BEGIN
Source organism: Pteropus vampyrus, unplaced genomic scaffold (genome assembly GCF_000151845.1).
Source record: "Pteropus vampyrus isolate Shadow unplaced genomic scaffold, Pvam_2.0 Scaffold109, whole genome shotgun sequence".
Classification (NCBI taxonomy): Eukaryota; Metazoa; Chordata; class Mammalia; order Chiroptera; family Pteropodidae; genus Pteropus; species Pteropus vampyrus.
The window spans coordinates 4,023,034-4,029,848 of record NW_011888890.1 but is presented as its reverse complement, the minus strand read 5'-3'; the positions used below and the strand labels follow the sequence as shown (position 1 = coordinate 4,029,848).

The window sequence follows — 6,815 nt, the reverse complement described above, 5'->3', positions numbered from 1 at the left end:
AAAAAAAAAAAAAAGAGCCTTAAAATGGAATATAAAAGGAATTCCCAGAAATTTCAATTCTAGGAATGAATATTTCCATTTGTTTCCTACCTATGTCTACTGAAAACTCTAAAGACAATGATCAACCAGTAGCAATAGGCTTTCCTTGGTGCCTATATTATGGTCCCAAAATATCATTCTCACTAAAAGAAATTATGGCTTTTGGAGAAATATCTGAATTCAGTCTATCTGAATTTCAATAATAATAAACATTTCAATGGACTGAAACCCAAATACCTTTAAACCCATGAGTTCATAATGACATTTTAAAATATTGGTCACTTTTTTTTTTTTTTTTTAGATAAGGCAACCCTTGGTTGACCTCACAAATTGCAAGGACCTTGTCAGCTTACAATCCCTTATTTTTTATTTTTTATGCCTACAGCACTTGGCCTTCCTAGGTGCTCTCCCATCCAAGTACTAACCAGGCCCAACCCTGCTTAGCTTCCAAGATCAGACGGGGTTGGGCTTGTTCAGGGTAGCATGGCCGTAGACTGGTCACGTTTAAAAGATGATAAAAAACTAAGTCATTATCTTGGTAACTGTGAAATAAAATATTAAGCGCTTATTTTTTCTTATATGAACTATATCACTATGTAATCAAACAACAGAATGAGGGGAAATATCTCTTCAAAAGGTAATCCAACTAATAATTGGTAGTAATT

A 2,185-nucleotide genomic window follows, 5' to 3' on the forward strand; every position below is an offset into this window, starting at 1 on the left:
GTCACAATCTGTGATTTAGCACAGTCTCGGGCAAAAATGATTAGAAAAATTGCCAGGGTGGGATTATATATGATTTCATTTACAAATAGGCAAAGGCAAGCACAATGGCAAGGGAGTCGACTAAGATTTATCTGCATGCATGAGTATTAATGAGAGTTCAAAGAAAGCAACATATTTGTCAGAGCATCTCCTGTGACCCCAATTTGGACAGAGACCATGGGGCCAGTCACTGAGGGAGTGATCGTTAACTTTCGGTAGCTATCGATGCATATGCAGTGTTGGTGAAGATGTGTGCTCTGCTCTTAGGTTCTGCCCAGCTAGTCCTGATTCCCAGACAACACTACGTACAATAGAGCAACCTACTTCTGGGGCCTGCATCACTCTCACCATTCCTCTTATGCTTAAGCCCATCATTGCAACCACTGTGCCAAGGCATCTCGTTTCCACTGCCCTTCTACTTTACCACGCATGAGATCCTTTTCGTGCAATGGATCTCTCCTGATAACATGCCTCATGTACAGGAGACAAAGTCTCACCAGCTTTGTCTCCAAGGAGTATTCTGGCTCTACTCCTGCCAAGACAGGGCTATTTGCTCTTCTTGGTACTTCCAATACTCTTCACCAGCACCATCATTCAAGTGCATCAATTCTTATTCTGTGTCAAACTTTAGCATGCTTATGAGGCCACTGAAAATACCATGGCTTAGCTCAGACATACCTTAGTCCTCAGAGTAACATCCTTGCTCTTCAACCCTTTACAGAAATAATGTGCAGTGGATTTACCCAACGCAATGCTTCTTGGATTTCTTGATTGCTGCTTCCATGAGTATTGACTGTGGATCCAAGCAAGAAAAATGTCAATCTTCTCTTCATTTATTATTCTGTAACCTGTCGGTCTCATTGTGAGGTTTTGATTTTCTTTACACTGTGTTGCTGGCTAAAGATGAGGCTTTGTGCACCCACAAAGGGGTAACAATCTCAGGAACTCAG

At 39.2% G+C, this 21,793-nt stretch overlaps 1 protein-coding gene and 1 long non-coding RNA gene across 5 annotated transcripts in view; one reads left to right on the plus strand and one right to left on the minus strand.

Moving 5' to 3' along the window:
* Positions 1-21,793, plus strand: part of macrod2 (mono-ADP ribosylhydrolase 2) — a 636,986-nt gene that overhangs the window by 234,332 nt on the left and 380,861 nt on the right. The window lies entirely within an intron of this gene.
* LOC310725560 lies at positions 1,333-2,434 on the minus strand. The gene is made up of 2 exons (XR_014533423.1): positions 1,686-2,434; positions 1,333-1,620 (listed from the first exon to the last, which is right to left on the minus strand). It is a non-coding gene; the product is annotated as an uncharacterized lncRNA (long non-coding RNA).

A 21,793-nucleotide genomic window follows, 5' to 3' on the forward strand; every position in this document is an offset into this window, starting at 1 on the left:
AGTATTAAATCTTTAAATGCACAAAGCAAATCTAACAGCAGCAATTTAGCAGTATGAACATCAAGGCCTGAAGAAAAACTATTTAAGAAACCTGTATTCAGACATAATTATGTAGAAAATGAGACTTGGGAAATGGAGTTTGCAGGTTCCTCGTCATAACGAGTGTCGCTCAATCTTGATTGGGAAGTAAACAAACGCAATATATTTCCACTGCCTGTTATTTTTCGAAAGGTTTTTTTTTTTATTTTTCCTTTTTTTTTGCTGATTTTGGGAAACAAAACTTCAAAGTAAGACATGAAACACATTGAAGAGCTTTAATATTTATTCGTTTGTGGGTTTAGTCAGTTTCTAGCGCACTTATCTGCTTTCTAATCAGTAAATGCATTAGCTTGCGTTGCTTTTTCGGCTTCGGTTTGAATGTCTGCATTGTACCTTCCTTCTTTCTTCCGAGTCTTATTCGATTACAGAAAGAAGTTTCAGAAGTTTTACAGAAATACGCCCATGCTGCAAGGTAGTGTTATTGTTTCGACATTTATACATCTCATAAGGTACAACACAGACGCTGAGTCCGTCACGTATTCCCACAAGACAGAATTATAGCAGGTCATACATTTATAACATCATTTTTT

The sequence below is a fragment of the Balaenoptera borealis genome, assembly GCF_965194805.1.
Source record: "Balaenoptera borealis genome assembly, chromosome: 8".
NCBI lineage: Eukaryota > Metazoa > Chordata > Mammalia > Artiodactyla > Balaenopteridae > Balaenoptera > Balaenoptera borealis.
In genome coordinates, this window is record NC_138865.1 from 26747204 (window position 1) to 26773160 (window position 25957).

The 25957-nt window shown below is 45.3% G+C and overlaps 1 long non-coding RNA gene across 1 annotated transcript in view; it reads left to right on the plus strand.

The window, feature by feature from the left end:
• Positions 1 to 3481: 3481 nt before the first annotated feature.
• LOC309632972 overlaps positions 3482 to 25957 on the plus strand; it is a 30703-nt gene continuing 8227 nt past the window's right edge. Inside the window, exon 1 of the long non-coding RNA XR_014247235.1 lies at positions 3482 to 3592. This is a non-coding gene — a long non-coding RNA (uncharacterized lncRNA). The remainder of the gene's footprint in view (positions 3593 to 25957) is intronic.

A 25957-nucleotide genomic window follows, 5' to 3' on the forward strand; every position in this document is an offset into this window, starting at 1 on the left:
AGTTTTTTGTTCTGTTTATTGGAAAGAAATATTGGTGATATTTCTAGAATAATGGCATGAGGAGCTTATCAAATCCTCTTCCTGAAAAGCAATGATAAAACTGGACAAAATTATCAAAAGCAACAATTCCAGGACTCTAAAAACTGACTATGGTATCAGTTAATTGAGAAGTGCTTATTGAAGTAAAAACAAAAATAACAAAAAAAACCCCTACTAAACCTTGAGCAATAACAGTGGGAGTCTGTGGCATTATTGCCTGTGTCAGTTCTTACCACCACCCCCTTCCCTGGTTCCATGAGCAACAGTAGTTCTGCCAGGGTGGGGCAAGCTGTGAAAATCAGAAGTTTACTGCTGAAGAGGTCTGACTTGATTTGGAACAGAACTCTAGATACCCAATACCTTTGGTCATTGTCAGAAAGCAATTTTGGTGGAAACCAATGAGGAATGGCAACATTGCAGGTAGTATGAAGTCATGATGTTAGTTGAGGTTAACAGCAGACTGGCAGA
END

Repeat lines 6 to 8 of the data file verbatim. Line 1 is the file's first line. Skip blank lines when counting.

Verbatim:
AAAAAAAAAAAAAAGAGCCTTAAAATGGAATATAAAAGGAATTCCCAGAAATTTCAATTCTAGGAATGAATATTTCCATTTGTTTCCTACCTATGTCTACTGAAAACTCTAAAGACAATGATCAACCAGTAGCAATAGGCTTTCCTTGGTGCCTATATTATGGTCCCAAAATATCATTCTCACTAAAAGAAATTATGGCTTTTGGAGAAATATCTGAATTCAGTCTATCTGAATTTCAATAATAATAAACATTTCAATGGACTGAAACCCAAATACCTTTAAACCCATGAGTTCATAATGACATTTTAAAATATTGGTCACTTTTTTTTTTTTTTTTTAGATAAGGCAACCCTTGGTTGACCTCACAAATTGCAAGGACCTTGTCAGCTTACAATCCCTTATTTTTTATTTTTTATGCCTACAGCACTTGGCCTTCCTAGGTGCTCTCCCATCCAAGTACTAACCAGGCCCAACCCTGCTTAGCTTCCAAGATCAGACGGGGTTGGGCTTGTTCAGGGTAGCATGGCCGTAGACTGGTCACGTTTAAAAGATGATAAAAAACTAAGTCATTATCTTGGTAACTGTGAAATAAAATATTAAGCGCTTATTTTTTCTTATATGAACTATATCACTATGTAATCAAACAACAGAATGAGGGGAAATATCTCTTCAAAAGGTAATCCAACTAATAATTGGTAGTAATT

A 2,185-nucleotide genomic window follows, 5' to 3' on the forward strand; every position below is an offset into this window, starting at 1 on the left:
GTCACAATCTGTGATTTAGCACAGTCTCGGGCAAAAATGATTAGAAAAATTGCCAGGGTGGGATTATATATGATTTCATTTACAAATAGGCAAAGGCAAGCACAATGGCAAGGGAGTCGACTAAGATTTATCTGCATGCATGAGTATTAATGAGAGTTCAAAGAAAGCAACATATTTGTCAGAGCATCTCCTGTGACCCCAATTTGGACAGAGACCATGGGGCCAGTCACTGAGGGAGTGATCGTTAACTTTCGGTAGCTATCGATGCATATGCAGTGTTGGTGAAGATGTGTGCTCTGCTCTTAGGTTCTGCCCAGCTAGTCCTGATTCCCAGACAACACTACGTACAATAGAGCAACCTACTTCTGGGGCCTGCATCACTCTCACCATTCCTCTTATGCTTAAGCCCATCATTGCAACCACTGTGCCAAGGCATCTCGTTTCCACTGCCCTTCTACTTTACCACGCATGAGATCCTTTTCGTGCAATGGATCTCTCCTGATAACATGCCTCATGTACAGGAGACAAAGTCTCACCAGCTTTGTCTCCAAGGAGTATTCTGGCTCTACTCCTGCCAAGACAGGGCTATTTGCTCTTCTTGGTACTTCCAATACTCTTCACCAGCACCATCATTCAAGTGCATCAATTCTTATTCTGTGTCAAACTTTAGCATGCTTATGAGGCCACTGAAAATACCATGGCTTAGCTCAGACATACCTTAGTCCTCAGAGTAACATCCTTGCTCTTCAACCCTTTACAGAAATAATGTGCAGTGGATTTACCCAACGCAATGCTTCTTGGATTTCTTGATTGCTGCTTCCATGAGTATTGACTGTGGATCCAAGCAAGAAAAATGTCAATCTTCTCTTCATTTATTATTCTGTAACCTGTCGGTCTCATTGTGAGGTTTTGATTTTCTTTACACTGTGTTGCTGGCTAAAGATGAGGCTTTGTGCACCCACAAAGGGGTAACAATCTCAGGAACTCAG